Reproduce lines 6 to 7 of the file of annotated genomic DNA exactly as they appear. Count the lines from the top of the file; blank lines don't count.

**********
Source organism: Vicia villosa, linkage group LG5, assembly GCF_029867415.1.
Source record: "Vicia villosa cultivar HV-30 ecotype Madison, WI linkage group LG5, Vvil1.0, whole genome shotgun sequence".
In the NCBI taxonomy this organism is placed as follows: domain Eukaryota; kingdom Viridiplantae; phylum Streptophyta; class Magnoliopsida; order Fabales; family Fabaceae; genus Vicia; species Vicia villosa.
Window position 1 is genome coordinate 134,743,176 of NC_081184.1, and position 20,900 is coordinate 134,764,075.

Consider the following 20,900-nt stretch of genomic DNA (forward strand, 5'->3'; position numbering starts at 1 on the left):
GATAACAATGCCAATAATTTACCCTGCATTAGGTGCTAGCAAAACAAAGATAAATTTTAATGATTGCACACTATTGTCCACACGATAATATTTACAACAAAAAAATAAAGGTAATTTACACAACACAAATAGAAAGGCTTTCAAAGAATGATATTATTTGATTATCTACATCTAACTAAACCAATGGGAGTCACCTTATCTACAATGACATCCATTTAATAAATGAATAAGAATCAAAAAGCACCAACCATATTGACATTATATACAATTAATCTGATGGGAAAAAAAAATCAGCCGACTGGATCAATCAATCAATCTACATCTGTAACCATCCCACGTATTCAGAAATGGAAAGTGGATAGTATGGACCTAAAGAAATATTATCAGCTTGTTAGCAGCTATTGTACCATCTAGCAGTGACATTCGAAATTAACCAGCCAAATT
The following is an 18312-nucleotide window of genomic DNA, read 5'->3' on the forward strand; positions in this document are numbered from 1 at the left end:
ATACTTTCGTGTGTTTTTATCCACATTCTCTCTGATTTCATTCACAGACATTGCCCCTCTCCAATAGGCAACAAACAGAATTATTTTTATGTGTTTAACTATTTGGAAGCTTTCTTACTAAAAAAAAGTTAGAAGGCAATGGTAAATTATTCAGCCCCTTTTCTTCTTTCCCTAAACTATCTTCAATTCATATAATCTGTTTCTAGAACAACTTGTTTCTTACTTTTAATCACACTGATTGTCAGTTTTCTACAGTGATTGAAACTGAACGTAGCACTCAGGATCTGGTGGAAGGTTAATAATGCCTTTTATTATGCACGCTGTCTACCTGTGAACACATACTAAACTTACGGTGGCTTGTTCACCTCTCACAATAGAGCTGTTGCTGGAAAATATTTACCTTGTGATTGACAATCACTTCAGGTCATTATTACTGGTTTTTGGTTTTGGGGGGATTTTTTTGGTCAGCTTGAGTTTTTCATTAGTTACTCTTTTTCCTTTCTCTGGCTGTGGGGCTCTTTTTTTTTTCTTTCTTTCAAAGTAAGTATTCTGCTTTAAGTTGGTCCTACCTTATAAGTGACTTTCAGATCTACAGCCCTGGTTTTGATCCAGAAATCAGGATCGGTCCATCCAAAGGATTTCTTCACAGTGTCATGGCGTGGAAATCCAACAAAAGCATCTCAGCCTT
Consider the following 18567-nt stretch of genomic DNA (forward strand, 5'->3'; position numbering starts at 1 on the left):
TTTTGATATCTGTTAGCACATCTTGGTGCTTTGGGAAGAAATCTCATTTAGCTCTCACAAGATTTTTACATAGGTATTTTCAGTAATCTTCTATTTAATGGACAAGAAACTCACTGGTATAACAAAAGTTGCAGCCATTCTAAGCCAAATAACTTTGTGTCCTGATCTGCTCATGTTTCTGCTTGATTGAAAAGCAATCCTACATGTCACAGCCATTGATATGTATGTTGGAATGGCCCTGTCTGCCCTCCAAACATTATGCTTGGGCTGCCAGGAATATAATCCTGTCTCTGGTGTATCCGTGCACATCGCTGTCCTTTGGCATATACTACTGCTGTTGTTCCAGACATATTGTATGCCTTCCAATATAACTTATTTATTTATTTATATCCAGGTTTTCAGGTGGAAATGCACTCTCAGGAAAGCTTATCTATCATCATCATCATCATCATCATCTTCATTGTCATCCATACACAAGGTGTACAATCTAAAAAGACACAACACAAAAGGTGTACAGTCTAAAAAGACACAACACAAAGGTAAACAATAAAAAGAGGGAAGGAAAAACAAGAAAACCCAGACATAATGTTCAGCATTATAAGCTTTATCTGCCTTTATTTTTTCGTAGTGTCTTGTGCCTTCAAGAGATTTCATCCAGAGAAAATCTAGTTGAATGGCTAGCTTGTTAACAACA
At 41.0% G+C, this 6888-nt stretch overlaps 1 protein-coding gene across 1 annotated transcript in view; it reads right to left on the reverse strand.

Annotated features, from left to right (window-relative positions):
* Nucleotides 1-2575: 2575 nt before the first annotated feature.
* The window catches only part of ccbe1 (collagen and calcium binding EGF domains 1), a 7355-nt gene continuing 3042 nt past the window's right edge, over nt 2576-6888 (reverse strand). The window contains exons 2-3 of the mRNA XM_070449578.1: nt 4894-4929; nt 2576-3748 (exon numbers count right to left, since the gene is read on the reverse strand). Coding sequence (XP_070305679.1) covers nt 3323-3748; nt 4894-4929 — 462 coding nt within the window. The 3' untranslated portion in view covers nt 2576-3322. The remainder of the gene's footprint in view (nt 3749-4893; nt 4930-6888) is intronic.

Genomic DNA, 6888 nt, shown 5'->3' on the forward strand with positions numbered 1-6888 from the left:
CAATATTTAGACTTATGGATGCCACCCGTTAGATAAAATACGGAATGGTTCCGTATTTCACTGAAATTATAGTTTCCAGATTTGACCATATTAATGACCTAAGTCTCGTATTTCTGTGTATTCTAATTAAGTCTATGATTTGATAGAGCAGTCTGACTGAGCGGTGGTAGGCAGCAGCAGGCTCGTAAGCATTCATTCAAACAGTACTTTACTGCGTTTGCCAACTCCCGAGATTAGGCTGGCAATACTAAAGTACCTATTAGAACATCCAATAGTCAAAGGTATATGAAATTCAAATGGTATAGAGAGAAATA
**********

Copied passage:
GATAACAATGCCAATAATTTACCCTGCATTAGGTGCTAGCAAAACAAAGATAAATTTTAATGATTGCACACTATTGTCCACACGATAATATTTACAACAAAAAAATAAAGGTAATTTACACAACACAAATAGAAAGGCTTTCAAAGAATGATATTATTTGATTATCTACATCTAACTAAACCAATGGGAGTCACCTTATCTACAATGACATCCATTTAATAAATGAATAAGAATCAAAAAGCACCAACCATATTGACATTATATACAATTAATCTGATGGGAAAAAAAAATCAGCCGACTGGATCAATCAATCAATCTACATCTGTAACCATCCCACGTATTCAGAAATGGAAAGTGGATAGTATGGACCTAAAGAAATATTATCAGCTTGTTAGCAGCTATTGTACCATCTAGCAGTGACATTCGAAATTAACCAGCCAAATT
The following is an 18312-nucleotide window of genomic DNA, read 5'->3' on the forward strand; positions in this document are numbered from 1 at the left end: